Heroes of 2020: Grassroots Organizers Had to Get Voters to Show Up in a Pandemic. It Worked.

By Elle Meyers

December 29, 2020

For these organizers, communication was the key to getting voters through an election unlike any other.

To say that 2020 has been rough is putting it mildly. But even amid the death, division, and chaos, people have stepped up and shown us that there is still good in the world. While some of them reject the “hero” label, the sacrifices of these Americans deserve recognition for their impacts on our lives. Today, we are shining a spotlight on those who helped get out the vote, even during the coronavirus pandemic.

For the grassroots organizers who got out the vote to elect Joe Biden, reaching existing and potential voters in the midst of a historic pandemic was all about one thing: communication. 

While Biden ultimately won the 2020 election with room to spare, the country’s embrace of mail-in ballots and record-breaking voter participation meant this election was like no other. And grassroots organizations helped drive that success. They engaged individual voters in their communities, tackling issues like voter suppression and transportation to the polls, all with the goal to make every voice heard. 

When it came to communication during the election, language was one of the big barriers Terry Ao Minnis saw out in the field. Minnis works as the senior director of census and voting programs with Asian Americans Advancing Justice.

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In the weeks leading up to the election, Minnis and her team got information to voters in languages other than English. They created and distributed fact sheets about the election, the voting process, and steps to take after voting. They also created a multilingual hotline for election-related questions, and worked with partners in different states to translate information into more than 11 languages.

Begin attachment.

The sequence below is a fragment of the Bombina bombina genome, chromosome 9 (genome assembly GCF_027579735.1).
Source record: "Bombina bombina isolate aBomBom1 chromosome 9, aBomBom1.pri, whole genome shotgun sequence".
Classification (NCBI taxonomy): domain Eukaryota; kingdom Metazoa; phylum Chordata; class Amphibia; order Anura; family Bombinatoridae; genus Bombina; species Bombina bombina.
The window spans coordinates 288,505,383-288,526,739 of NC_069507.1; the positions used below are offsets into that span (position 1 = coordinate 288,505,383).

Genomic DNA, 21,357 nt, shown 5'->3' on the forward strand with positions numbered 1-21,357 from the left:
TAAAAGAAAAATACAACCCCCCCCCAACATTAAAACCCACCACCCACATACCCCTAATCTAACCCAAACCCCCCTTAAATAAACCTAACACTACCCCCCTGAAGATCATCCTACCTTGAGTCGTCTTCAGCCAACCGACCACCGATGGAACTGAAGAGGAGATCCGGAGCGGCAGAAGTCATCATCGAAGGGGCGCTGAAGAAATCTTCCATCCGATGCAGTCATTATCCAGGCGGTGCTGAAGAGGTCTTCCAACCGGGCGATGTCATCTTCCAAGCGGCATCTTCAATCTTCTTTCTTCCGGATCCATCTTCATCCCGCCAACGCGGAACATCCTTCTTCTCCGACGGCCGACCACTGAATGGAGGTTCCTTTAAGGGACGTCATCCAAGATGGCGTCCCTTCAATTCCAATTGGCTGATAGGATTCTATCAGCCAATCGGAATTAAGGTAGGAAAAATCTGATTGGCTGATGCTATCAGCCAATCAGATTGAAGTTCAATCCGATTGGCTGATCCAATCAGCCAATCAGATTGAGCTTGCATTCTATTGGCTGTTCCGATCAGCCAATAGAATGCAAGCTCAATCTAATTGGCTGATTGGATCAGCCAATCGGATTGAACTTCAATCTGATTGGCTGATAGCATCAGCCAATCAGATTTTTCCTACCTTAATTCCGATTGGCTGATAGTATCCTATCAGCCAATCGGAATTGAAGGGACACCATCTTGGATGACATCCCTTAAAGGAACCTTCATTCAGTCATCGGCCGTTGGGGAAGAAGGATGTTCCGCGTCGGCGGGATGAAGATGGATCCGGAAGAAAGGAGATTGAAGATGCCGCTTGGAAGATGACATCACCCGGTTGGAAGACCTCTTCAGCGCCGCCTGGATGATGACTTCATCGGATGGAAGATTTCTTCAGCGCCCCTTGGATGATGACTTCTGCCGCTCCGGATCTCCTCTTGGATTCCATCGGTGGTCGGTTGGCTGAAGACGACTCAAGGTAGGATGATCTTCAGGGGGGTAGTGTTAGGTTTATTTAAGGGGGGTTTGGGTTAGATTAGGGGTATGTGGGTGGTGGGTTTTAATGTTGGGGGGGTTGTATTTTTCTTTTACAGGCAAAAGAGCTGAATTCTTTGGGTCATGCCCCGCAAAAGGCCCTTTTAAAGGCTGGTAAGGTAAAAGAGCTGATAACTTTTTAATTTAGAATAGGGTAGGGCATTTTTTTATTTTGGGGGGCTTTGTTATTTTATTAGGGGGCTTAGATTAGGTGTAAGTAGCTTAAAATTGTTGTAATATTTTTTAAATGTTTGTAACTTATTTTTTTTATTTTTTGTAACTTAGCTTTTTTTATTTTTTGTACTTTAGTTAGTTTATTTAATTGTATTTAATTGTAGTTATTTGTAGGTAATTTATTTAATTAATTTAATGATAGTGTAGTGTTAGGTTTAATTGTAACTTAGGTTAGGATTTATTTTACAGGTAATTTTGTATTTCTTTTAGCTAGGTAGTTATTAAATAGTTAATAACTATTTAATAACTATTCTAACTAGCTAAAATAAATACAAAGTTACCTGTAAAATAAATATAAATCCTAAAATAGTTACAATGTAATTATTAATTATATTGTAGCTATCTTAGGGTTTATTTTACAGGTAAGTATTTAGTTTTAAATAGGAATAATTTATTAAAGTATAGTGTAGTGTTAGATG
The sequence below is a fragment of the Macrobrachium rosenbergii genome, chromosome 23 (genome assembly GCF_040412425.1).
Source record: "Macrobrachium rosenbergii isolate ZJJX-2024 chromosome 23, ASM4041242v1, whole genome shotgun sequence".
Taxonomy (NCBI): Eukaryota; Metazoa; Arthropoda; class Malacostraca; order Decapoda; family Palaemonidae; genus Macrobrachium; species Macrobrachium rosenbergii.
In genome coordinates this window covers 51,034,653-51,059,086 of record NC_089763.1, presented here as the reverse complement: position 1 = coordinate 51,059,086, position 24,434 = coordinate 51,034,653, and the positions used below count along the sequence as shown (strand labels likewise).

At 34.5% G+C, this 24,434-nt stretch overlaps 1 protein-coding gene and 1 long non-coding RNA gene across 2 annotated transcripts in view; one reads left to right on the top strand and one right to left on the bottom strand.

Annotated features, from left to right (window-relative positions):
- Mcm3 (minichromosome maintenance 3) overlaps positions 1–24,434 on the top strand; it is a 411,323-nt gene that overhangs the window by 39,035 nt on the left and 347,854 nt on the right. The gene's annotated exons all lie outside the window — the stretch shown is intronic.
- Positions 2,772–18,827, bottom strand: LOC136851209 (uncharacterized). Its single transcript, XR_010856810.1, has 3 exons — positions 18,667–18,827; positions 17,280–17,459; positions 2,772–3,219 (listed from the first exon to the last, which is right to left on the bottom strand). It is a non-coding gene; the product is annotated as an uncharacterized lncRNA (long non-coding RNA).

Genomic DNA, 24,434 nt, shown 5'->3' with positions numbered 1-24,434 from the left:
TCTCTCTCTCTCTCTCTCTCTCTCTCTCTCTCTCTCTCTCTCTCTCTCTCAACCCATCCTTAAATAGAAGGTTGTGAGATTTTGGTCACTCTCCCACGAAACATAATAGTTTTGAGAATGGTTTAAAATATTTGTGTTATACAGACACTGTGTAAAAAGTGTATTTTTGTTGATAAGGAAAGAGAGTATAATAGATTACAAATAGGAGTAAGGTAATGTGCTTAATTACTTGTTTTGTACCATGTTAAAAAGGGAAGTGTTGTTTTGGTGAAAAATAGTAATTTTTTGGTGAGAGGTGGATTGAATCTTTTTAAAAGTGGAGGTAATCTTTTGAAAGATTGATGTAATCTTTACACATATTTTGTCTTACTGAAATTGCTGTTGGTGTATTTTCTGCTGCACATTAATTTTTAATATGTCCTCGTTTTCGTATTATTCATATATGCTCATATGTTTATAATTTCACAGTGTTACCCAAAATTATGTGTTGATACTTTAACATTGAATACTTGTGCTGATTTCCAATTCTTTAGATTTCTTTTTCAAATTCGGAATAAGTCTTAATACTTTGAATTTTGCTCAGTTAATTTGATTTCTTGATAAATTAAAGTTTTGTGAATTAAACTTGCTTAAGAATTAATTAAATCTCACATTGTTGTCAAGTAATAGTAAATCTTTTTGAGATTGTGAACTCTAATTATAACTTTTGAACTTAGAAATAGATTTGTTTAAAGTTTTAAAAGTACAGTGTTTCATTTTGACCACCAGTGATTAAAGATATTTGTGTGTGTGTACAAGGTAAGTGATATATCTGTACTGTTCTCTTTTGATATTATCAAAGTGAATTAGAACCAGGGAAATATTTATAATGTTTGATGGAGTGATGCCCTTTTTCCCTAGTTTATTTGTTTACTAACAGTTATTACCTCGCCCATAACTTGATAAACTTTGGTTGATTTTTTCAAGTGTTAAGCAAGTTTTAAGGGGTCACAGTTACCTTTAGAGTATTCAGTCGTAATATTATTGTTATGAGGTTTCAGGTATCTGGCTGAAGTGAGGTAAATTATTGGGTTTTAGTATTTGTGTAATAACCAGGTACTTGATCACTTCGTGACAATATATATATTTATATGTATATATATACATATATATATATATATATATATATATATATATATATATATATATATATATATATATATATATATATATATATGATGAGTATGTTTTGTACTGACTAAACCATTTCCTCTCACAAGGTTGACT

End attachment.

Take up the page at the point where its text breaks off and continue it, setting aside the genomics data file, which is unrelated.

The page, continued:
“Our elections can be extremely daunting, I think that’s true even for native-born voters,” Minnis told COURIER. 

She explained that voting information issued by the government is often written at a high grade level, in ways that are sometimes unnecessarily complicated. That makes it harder for people to vote, especially those who are learning English. Minnis also said English learners are often subject to increased scrutiny at the polls. 

“Unfortunately we have seen incidences where people are anywhere from unfriendly to hostile, including poll workers. People may get accused by challengers of not being eligible to vote simply because of the way they look or the or the accent that they have,” she said. 

How language is treated can differ widely, even within one state. For instance, some counties in Georgia conduct their elections entirely in English, others include Spanish. But many Asian languages are left out completely. 

“So, you can imagine somebody for whom English is a second language, who already has some difficulty trying to access a complicated system and it can be extremely daunting,” Minnis said. 

Meeting the Youths Where They Are (Social Media, Of Course)